Batanai Matsika PIGGY has observed with concern that the world is suffering from a dramatically uneven recovery.
In fact, research done by McKinsey & Company shows that inequality is worsening across country groups.
This speaks to the different recovery speeds and trajectories of higher-income and lower-income countries from the impacts of the Covid-19 pandemic.
This has further been exacerbated by the Russia-Ukraine war that is creating pricing pressures across different economies.
Within countries, some provinces and cities were impacted unevenly by the pandemic or saw economic gaps between them widen as a result.
Early discussions of “V-shaped” or “U-shaped” economic recoveries from the pandemic have largely given way to a “K-shaped” model, in which the wealthiest people saw a quicker economic recovery, and those at the lower end of the income spectrum saw their economic opportunities dwindle or stagnate.
This has happened in both developing and advanced economies.
Looking at the Zimbabwean context, the economic outlook remains highly uncertain.
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More recently, the World Bank trimmed Zimbabwe’s growth forecast to 3,7% from 4,3% on the back of the impact of the Russia-Ukraine war and the Covid-19 pandemic.
The Bretton Woods Institution also expects growth to marginally slowdown in 2023 to 3,6%.
Meanwhile, the headline consumer price inflation accelerated to a 12-month high of 131,7% in May 2022 up from 96,4% recorded in April 2022.
This also marked the first time the annual inflation rate crossed back into the three-digit level since June 2021 as illustrated in the graph.
Another concern is that the cost of living for an individual per month, measured by the poverty datum line, accelerated by 23,6% to ZW$14 041 in May 2022.
Estimates from the World Bank also show that the number of extremely poor Zimbabweans reached 7,9 million — almost 49% of the population in 2020, up from 42% in 2019. In addition, inequality is on the rise.
According to the mini-PICES from Zimstat, the Gini index rose from 44,7% in 2017 to 50,4% in 2019. The richest 10% of the population consumes 40% of the total national consumption.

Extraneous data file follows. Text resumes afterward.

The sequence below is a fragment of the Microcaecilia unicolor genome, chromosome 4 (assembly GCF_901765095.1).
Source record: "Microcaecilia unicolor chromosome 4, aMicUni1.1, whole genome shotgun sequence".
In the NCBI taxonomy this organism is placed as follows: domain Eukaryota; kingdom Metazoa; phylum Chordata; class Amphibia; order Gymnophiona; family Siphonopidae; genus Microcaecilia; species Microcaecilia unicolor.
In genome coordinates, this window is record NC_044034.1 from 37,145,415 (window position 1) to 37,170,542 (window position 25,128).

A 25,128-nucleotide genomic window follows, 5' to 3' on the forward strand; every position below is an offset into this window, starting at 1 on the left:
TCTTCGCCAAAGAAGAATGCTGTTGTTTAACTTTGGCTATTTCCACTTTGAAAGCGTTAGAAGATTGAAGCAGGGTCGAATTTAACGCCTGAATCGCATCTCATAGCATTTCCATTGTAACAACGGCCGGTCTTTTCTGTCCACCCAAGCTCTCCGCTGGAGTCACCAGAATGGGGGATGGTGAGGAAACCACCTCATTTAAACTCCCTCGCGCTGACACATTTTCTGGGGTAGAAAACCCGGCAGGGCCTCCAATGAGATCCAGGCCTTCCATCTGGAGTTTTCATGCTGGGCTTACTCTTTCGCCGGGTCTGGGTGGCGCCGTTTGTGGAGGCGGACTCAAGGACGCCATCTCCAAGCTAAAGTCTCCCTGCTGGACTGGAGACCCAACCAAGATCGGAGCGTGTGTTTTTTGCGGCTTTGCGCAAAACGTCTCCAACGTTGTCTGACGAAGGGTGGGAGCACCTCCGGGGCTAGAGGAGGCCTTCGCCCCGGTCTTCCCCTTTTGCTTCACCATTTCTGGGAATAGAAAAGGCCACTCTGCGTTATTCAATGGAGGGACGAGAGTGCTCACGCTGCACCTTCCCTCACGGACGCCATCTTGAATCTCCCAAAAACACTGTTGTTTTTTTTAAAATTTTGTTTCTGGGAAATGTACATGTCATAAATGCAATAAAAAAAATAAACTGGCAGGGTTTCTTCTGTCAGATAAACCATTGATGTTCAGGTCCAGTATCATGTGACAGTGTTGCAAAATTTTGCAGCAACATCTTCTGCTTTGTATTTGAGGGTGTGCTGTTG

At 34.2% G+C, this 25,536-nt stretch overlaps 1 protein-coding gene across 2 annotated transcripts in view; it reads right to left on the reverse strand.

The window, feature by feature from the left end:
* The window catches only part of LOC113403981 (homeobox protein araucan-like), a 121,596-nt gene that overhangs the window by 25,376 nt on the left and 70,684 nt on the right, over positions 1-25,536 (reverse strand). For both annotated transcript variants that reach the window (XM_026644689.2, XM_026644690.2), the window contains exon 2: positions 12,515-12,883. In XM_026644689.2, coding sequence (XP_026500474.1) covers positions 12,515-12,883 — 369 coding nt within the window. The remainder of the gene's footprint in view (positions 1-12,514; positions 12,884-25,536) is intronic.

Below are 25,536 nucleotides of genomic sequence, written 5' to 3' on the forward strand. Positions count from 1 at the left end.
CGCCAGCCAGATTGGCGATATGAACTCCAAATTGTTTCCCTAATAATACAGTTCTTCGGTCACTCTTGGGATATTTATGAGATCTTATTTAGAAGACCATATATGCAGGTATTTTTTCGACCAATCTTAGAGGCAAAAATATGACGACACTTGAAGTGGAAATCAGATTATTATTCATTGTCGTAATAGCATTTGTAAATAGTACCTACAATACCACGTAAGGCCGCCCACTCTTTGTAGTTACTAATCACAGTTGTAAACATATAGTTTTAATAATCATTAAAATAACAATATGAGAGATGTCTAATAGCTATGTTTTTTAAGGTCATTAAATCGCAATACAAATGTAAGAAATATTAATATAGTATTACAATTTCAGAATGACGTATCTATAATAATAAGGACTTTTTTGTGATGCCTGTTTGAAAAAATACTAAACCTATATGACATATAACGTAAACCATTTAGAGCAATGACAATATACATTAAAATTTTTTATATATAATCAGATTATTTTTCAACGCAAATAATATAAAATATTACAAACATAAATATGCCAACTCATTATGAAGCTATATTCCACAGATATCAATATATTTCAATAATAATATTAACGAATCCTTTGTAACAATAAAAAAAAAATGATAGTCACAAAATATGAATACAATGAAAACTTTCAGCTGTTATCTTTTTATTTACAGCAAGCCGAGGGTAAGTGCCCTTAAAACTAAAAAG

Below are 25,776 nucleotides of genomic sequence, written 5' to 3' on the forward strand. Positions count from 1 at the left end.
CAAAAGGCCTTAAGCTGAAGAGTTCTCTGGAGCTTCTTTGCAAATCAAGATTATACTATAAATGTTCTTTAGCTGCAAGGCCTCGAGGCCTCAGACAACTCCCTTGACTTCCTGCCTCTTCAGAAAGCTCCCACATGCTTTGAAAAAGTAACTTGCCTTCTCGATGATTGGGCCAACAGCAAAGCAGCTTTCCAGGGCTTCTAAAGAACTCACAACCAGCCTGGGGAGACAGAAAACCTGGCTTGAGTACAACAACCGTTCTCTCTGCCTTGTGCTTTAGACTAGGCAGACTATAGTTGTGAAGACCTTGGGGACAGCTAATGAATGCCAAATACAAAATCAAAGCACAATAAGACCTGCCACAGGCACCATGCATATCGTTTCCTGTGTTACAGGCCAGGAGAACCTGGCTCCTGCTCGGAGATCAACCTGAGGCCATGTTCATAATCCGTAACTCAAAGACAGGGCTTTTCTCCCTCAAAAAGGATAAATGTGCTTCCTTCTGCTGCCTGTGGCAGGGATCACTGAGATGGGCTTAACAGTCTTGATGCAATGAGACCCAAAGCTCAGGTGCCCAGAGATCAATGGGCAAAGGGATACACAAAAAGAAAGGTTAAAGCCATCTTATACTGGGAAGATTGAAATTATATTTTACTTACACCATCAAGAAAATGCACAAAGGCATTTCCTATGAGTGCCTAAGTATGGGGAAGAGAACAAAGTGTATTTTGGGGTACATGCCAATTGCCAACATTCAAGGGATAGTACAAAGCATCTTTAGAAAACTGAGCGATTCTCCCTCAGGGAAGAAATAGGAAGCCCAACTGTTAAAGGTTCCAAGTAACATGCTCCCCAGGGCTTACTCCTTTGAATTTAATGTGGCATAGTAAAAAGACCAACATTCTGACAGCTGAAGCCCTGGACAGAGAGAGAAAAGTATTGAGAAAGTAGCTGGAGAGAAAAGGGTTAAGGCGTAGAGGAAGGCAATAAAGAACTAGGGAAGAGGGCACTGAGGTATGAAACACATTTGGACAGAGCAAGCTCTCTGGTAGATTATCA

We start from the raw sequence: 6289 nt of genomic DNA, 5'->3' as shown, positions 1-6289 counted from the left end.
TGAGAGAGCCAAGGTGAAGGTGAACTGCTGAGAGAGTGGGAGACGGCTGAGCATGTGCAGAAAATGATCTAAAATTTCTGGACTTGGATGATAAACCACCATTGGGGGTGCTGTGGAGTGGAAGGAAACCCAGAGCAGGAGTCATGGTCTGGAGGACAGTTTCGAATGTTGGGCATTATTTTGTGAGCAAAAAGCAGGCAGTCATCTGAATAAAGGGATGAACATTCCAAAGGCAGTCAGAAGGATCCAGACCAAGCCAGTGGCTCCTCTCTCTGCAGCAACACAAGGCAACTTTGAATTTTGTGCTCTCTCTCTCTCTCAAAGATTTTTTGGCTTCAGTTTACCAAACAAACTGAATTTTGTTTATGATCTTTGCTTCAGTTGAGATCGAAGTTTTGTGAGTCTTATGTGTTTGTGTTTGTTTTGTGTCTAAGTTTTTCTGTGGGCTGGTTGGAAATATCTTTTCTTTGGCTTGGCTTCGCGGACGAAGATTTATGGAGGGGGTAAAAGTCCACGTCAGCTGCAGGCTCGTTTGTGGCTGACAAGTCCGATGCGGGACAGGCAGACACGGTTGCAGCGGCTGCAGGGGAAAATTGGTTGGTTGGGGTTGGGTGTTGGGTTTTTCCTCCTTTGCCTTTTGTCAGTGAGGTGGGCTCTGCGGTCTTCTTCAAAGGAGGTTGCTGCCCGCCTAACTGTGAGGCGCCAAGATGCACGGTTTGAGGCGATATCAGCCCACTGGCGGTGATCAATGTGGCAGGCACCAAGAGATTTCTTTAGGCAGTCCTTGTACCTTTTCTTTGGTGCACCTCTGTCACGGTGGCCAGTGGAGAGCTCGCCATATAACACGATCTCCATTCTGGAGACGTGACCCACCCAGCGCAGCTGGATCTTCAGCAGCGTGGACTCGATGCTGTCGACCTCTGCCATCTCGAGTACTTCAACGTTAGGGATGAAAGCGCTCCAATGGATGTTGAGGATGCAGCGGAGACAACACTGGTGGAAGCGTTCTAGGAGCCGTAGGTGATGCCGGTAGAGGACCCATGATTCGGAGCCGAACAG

Since economic sectors with stronger resilience are likely to outperform others in 2022, business performance will vary across many of the consumer markets and operating hubs.
One interesting sector is the local fashion industry. Truworths, for example recently announced it will now focus on cash sales in the wake of rising inflation.
The new strategy will enable the business to reduce its exposure to credit sales.
The retailer’s revenue for the half year increased from ZW$221,5 million (US$654 376 at this week’s auction rate) to ZW$314 million (US$927 649) despite the effect of the 20% retentions on US dollar sales, which were liquidated at the auction rate.
That said, fashion trends are also shifting as more people return to the workplace and formal occasions are reinstated on social calendars.
It is envisaged that consumers will reinvigorate the formalwear business in the year ahead. Similarly, in footwear, consumers will look beyond the sneakers and comfy sandals that ruled lockdown-era shopping.
Overall, the major demand driver in the fashion and clothing space will be the level of disposable incomes.
Piggy also notes stiff competition from informal business operators that continue to threaten the viability of established clothing retailers like Truworths and Edgars.
Piggy has always maintained that the current economic setting requires investors to “put money where their mouth is”. It appears that food-oriented businesses like Innscor, Simbisa Brands, OK Zimbabwe and Meikles Limited are better stock picks for now.